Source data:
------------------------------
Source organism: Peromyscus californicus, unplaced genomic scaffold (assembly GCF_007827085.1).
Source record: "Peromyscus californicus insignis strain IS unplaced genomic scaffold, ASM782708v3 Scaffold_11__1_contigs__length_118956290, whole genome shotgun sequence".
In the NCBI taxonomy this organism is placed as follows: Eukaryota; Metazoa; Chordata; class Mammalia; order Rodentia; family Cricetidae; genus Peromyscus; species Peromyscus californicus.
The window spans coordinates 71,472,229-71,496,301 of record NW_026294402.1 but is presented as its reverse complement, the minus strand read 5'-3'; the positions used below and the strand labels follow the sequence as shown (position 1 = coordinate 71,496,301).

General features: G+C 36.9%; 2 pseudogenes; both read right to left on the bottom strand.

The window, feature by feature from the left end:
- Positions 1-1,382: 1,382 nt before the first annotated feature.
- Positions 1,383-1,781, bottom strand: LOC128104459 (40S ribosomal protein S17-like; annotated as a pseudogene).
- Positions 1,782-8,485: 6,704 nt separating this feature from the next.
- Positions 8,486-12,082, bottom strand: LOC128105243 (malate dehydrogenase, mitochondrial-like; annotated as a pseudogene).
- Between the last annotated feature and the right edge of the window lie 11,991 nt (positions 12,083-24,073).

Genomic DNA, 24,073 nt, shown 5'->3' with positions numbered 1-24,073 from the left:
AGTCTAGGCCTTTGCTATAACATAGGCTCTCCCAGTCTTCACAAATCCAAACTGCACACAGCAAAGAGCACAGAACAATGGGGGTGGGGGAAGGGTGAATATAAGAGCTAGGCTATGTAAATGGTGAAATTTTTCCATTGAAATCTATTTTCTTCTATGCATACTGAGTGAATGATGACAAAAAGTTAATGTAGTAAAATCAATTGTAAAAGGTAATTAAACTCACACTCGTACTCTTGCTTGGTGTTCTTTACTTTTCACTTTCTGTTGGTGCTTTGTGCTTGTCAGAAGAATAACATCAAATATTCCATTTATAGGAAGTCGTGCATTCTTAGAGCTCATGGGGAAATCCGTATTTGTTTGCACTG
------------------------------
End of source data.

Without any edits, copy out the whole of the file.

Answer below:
Source organism: Peromyscus californicus, unplaced genomic scaffold (assembly GCF_007827085.1).
Source record: "Peromyscus californicus insignis strain IS unplaced genomic scaffold, ASM782708v3 Scaffold_11__1_contigs__length_118956290, whole genome shotgun sequence".
In the NCBI taxonomy this organism is placed as follows: Eukaryota; Metazoa; Chordata; class Mammalia; order Rodentia; family Cricetidae; genus Peromyscus; species Peromyscus californicus.
The window spans coordinates 71,472,229-71,496,301 of record NW_026294402.1 but is presented as its reverse complement, the minus strand read 5'-3'; the positions used below and the strand labels follow the sequence as shown (position 1 = coordinate 71,496,301).

General features: G+C 36.9%; 2 pseudogenes; both read right to left on the bottom strand.

The window, feature by feature from the left end:
- Positions 1-1,382: 1,382 nt before the first annotated feature.
- Positions 1,383-1,781, bottom strand: LOC128104459 (40S ribosomal protein S17-like; annotated as a pseudogene).
- Positions 1,782-8,485: 6,704 nt separating this feature from the next.
- Positions 8,486-12,082, bottom strand: LOC128105243 (malate dehydrogenase, mitochondrial-like; annotated as a pseudogene).
- Between the last annotated feature and the right edge of the window lie 11,991 nt (positions 12,083-24,073).

Genomic DNA, 24,073 nt, shown 5'->3' with positions numbered 1-24,073 from the left:
AGTCTAGGCCTTTGCTATAACATAGGCTCTCCCAGTCTTCACAAATCCAAACTGCACACAGCAAAGAGCACAGAACAATGGGGGTGGGGGAAGGGTGAATATAAGAGCTAGGCTATGTAAATGGTGAAATTTTTCCATTGAAATCTATTTTCTTCTATGCATACTGAGTGAATGATGACAAAAAGTTAATGTAGTAAAATCAATTGTAAAAGGTAATTAAACTCACACTCGTACTCTTGCTTGGTGTTCTTTACTTTTCACTTTCTGTTGGTGCTTTGTGCTTGTCAGAAGAATAACATCAAATATTCCATTTATAGGAAGTCGTGCATTCTTAGAGCTCATGGGGAAATCCGTATTTGTTTGCACTG